Our Bodies, Ourselves
A Novel of the Turbulent Post-Civil War Period
by Marge Piercy
Morrow. 411 pp. $24.95
Amid the controversy surrounding the apparent trend of well-educated young women opting for motherhood over careers, the hard-won battles for women's equality fought by previous generations are easily forgotten. Marge Piercy's fascinating and only too relevant novel about post-Civil War America portrays women's rights crusader Elizabeth Cady Stanton maturing in an era when if a married woman "earned or inherited any money, it was [her husband's]. Men owned their children. . . . A woman's body belonged to her husband, no matter how brutal or syphilitic he might be. If a woman was raped, it was her disgrace. . . . Few jobs were open to women -- mostly domestic service, teaching children and prostitution." Women did not have the right to vote, and abortion was illegal, although practiced from necessity in a netherworld of fear.
Piercy is the author of 16 previous novels, including the World War II epic Gone to Soldiers , many volumes of poetry and essays and a memoir, Sleeping with Cats . In Sex Wars , she focuses on three real women -- Stanton, fellow suffragist Susan B. Anthony and Victoria Woodhull, a spiritualist, stockbroker and the first woman to run for president -- who are determined to forge their own destinies. They are matched by Anthony Comstock, an anti-pornography, anti-abortion and anti-birth control zealot. Filling a panoramic canvas, Piercy portrays the tumultuous Gilded Age, its vast extremes of wealth and poverty, social upheaval and rampant hypocrisy. "These were times when the family was adored in public," muses Stanton, "when every preacher and public official and journalist praised fidelity and chastity and then in private did his best to escape the first and destroy the second." Into this heady mix, Piercy adds a fictional protagonist, Freydeh, a feisty, widowed Russian-Jewish immigrant committed to creating a better life for her family.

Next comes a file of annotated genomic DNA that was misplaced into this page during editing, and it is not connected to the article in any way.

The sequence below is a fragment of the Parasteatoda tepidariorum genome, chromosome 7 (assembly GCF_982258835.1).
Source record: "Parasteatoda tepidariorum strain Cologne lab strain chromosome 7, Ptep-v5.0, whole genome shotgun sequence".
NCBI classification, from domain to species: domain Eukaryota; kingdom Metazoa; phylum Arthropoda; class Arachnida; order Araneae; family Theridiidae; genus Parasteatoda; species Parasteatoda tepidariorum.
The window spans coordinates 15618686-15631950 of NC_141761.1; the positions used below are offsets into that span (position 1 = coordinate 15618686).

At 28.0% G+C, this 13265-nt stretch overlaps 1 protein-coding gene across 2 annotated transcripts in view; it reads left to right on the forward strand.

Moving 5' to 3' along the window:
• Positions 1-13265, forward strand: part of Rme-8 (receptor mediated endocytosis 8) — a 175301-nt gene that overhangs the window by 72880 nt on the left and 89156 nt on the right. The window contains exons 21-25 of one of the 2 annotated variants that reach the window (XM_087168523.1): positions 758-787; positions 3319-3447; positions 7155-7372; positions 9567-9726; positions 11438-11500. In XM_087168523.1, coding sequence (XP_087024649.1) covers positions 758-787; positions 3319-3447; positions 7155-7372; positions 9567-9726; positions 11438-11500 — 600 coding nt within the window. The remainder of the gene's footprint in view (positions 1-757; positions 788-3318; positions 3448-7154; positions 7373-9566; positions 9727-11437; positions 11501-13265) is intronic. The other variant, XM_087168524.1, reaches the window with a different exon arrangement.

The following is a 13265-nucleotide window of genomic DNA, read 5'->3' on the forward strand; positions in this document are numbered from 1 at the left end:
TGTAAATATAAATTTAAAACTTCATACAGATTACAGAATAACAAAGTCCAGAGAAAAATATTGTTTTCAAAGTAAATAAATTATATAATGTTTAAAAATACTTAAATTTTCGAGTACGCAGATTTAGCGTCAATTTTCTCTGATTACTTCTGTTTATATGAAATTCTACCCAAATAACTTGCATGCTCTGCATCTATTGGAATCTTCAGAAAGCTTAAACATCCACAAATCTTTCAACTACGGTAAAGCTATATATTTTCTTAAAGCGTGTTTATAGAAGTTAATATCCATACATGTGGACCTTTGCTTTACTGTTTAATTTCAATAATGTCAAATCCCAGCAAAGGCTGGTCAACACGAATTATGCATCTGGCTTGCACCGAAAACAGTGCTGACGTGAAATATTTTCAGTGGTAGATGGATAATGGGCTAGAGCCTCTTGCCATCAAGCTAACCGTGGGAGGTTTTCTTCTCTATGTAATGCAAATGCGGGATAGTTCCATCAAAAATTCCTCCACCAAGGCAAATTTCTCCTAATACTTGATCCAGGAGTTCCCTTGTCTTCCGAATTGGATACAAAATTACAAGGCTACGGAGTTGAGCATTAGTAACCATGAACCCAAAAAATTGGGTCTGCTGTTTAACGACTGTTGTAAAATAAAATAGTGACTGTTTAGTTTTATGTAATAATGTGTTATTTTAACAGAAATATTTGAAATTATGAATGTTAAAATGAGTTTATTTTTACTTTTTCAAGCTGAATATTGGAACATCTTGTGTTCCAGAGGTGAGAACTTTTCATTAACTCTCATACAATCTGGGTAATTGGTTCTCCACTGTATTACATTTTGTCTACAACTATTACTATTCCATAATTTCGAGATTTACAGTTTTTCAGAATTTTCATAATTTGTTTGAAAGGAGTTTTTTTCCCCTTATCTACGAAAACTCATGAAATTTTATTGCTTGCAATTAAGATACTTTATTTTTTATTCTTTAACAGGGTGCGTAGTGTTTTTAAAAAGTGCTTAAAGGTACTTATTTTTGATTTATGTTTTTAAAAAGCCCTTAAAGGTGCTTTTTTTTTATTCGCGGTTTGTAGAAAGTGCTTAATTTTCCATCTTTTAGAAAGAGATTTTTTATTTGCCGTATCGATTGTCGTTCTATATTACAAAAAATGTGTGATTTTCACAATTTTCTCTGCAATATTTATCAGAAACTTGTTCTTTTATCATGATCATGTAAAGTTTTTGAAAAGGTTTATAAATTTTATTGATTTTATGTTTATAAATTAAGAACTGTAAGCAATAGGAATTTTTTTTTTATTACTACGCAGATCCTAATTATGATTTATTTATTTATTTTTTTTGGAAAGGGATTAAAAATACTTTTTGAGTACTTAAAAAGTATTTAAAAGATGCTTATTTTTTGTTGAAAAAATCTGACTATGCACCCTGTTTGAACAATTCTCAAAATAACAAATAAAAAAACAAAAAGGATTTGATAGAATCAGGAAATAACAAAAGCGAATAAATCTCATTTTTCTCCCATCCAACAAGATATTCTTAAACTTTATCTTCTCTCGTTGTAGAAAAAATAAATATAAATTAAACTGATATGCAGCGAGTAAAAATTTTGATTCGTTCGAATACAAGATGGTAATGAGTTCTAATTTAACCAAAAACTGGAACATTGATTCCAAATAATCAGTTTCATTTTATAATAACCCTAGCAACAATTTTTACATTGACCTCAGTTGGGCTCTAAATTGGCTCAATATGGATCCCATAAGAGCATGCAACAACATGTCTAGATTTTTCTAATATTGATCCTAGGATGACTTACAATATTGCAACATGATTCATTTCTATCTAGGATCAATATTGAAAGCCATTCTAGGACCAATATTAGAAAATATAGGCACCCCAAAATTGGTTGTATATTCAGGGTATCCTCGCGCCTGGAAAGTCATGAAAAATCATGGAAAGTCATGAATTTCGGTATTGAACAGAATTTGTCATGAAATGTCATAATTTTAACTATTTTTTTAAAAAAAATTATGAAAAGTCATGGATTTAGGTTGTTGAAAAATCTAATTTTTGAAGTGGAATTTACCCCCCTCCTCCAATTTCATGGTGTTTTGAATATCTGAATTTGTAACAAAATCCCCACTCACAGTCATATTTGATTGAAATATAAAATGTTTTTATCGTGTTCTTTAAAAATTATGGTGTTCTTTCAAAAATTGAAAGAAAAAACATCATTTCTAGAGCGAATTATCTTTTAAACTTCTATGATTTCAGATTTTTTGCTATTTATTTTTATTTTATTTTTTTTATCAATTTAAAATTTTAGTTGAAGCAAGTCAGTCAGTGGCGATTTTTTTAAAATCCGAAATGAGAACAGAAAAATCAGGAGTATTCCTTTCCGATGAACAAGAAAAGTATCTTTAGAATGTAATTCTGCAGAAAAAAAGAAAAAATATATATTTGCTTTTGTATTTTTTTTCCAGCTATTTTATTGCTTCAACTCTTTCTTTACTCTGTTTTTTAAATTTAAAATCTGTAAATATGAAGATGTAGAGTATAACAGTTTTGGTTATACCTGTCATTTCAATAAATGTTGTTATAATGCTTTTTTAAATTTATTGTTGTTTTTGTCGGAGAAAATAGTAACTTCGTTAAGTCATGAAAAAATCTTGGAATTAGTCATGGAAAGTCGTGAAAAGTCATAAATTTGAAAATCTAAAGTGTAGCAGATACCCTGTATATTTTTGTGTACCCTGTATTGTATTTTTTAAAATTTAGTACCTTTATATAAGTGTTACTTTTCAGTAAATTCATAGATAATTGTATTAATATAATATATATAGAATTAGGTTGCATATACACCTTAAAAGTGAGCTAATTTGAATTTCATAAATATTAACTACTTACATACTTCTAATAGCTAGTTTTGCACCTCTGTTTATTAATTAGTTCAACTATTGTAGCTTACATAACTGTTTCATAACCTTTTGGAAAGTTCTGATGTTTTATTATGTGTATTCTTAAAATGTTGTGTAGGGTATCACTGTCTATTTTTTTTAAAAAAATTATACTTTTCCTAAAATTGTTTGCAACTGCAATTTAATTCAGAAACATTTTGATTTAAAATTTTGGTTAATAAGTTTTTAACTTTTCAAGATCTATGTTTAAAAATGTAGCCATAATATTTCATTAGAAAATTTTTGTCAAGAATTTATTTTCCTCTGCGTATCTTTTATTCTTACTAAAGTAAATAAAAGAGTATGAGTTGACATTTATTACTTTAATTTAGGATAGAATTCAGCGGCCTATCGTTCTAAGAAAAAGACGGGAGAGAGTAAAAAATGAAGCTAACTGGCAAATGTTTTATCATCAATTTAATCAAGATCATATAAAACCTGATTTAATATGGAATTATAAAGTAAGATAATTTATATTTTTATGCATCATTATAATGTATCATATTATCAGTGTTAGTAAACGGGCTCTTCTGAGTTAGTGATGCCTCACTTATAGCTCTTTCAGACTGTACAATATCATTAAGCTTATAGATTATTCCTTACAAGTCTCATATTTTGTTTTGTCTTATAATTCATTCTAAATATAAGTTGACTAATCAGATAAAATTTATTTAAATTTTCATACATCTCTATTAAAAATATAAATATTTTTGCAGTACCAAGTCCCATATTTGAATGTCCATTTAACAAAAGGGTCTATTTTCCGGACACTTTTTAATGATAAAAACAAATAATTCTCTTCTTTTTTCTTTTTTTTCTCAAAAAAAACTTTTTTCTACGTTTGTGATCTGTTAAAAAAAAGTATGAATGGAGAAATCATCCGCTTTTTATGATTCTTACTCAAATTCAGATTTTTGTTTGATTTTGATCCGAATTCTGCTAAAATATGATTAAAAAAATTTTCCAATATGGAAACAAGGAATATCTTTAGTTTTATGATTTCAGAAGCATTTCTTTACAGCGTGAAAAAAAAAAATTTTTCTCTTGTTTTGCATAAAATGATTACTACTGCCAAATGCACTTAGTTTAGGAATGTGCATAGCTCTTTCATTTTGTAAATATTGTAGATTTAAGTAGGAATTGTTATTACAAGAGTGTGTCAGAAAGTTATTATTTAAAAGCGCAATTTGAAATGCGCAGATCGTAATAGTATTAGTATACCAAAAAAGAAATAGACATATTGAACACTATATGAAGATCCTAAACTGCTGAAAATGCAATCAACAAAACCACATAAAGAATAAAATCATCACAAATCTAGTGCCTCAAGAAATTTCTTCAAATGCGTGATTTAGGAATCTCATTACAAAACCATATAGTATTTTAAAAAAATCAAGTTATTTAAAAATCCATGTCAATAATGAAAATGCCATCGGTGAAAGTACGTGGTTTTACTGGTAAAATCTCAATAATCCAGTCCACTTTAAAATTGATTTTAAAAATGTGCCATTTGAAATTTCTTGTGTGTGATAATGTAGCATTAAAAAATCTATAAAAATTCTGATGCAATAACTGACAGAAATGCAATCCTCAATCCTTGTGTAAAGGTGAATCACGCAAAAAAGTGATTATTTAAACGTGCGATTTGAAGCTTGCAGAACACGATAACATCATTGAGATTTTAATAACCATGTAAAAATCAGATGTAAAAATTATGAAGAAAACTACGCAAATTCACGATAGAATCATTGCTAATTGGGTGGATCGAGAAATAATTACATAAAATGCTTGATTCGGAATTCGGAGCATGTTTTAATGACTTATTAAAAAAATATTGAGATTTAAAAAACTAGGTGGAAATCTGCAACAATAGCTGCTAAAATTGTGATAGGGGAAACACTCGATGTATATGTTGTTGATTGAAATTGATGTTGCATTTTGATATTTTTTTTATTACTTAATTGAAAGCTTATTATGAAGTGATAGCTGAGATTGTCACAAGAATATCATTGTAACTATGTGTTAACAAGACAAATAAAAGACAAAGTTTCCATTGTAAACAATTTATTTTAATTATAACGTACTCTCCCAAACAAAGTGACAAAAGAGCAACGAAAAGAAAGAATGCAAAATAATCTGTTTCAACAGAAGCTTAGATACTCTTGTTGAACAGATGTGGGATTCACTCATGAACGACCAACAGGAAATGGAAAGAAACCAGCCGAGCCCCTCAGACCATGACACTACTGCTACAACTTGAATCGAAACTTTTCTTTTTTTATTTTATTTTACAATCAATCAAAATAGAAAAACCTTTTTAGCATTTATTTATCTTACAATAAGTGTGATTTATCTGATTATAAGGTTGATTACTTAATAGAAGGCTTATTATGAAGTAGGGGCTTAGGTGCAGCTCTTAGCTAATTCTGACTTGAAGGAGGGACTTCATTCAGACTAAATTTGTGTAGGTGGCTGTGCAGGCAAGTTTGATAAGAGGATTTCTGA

Piercy has a gift for conjuring the texture of an historical era. Amid a chaos of languages, races and nationalities, the reader walks with Piercy's characters along New York City streets "paved with dirty ice stained with horse urine." Freydeh yearns to buy eggs "packed in bran" instead of the "cheaper ones, packed in brine." In upper-class brothels, the prostitutes who listen to their customers' unguarded talk pick up stock tips. Even the sances attended by a decrepit Cornelius Vanderbilt are believably rendered. Piercy's unwavering eye is equally acute in fifth-floor walk-ups and Fifth Avenue mansions. When Freydeh enters the profitable business of condom manufacturing, Piercy treats the reader to an abundance of information on this seldom-scrutinized industry.
Sex Wars presents a female-centric world and includes graphic sex scenes from the woman's point of view. Piercy's male characters, alas, don't stand a chance. Virtually all are brutal exploiters, charming rogues, outright misogynists or weak, judgmental fools, good for little except the sexual fulfillment of women -- and it's a rare man who achieves that height. Brothel madams, fine businesswomen all, recognize and harness men's failings. "There's no love in men," one says. "But there certainly is profit."
Ironically enough for a novel exalting the triumphs and desires of women, the most psychologically astute portrait is of the abhorrent Comstock. As Piercy delineates the obsessions that drive his intolerance, mapping his progression from an ambitious salesman of women's notions to a religious bigot (and exploring the role of the YMCA in promoting his work), he becomes, against all odds, a complex and tragic figure: His biological daughter dies young, his adopted daughter is euphemistically called "slow," and his wife retreats into herself while Comstock finds refuge within the sheltering, imprisoning confines of his prejudices. Piercy also shows the suffering that his tyranny inflicts on the impoverished. "Comstock likes to cause trouble to those who can't defend themselves, but he doesn't go against those who have more power than he does," explains a brothel madam whose business has escaped Comstock's cudgel because a police chief protects her. Those without official protection, like Freydeh, serve prison terms when they accidentally fall into his net.
But for all Piercy's skill at evoking a passionate time, Sex Wars reads more like vivid biography and social history than like a novel. The profusion of historical detail eventually overwhelms the characters. Too often Elizabeth Cady Stanton and Susan B. Anthony speak in stilted dialogue to recap pivotal events in the women's rights movement that surely they, as the primary organizers and participants, already know about. When Freydeh's sister becomes lost in the dark underside of New York, Freydeh's search for her becomes merely an extended opportunity for Piercy to explore still more neighborhoods of the city.
The ability of fiction to elucidate the moral and emotional conflicts of individuals is oddly missing from S ex Wars, subsumed in a rush of facts, in an attachment to chronology rather than reflection and insight. Nonetheless, the novel remains an object lesson for our day: Sex Wars ends with the 1915 court battle between Comstock and birth-control proponent Margaret Sanger. Sanger won that battle, but when she opened a birth control clinic in Brooklyn the following year, the police intervened and Sanger served one month in prison -- yet another skirmish in the unending fight for women's equality.
Lauren Belfer is the author of the novel "City Of Light."